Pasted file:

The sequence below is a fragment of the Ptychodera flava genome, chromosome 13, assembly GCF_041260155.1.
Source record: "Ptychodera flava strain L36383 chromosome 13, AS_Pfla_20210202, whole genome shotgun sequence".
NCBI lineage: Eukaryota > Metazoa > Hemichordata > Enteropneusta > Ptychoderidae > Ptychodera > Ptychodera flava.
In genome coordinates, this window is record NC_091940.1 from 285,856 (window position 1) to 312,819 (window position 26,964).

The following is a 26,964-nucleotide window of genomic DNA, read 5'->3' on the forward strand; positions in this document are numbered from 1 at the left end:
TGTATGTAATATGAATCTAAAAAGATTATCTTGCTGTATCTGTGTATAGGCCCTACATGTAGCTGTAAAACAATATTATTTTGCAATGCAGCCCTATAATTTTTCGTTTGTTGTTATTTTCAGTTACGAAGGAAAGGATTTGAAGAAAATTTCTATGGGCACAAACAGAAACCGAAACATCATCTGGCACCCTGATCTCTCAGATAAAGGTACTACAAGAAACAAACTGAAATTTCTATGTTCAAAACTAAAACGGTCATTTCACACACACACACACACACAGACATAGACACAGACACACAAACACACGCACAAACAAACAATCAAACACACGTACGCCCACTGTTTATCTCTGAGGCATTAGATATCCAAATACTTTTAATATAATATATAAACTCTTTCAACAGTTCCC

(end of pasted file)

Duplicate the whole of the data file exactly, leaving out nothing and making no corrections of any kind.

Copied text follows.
The sequence below is a fragment of the Ptychodera flava genome, chromosome 13, assembly GCF_041260155.1.
Source record: "Ptychodera flava strain L36383 chromosome 13, AS_Pfla_20210202, whole genome shotgun sequence".
NCBI lineage: Eukaryota > Metazoa > Hemichordata > Enteropneusta > Ptychoderidae > Ptychodera > Ptychodera flava.
In genome coordinates, this window is record NC_091940.1 from 285,856 (window position 1) to 312,819 (window position 26,964).

The following is a 26,964-nucleotide window of genomic DNA, read 5'->3' on the forward strand; positions in this document are numbered from 1 at the left end:
TGTATGTAATATGAATCTAAAAAGATTATCTTGCTGTATCTGTGTATAGGCCCTACATGTAGCTGTAAAACAATATTATTTTGCAATGCAGCCCTATAATTTTTCGTTTGTTGTTATTTTCAGTTACGAAGGAAAGGATTTGAAGAAAATTTCTATGGGCACAAACAGAAACCGAAACATCATCTGGCACCCTGATCTCTCAGATAAAGGTACTACAAGAAACAAACTGAAATTTCTATGTTCAAAACTAAAACGGTCATTTCACACACACACACACACACAGACATAGACACAGACACACAAACACACGCACAAACAAACAATCAAACACACGTACGCCCACTGTTTATCTCTGAGGCATTAGATATCCAAATACTTTTAATATAATATATAAACTCTTTCAACAGTTCCC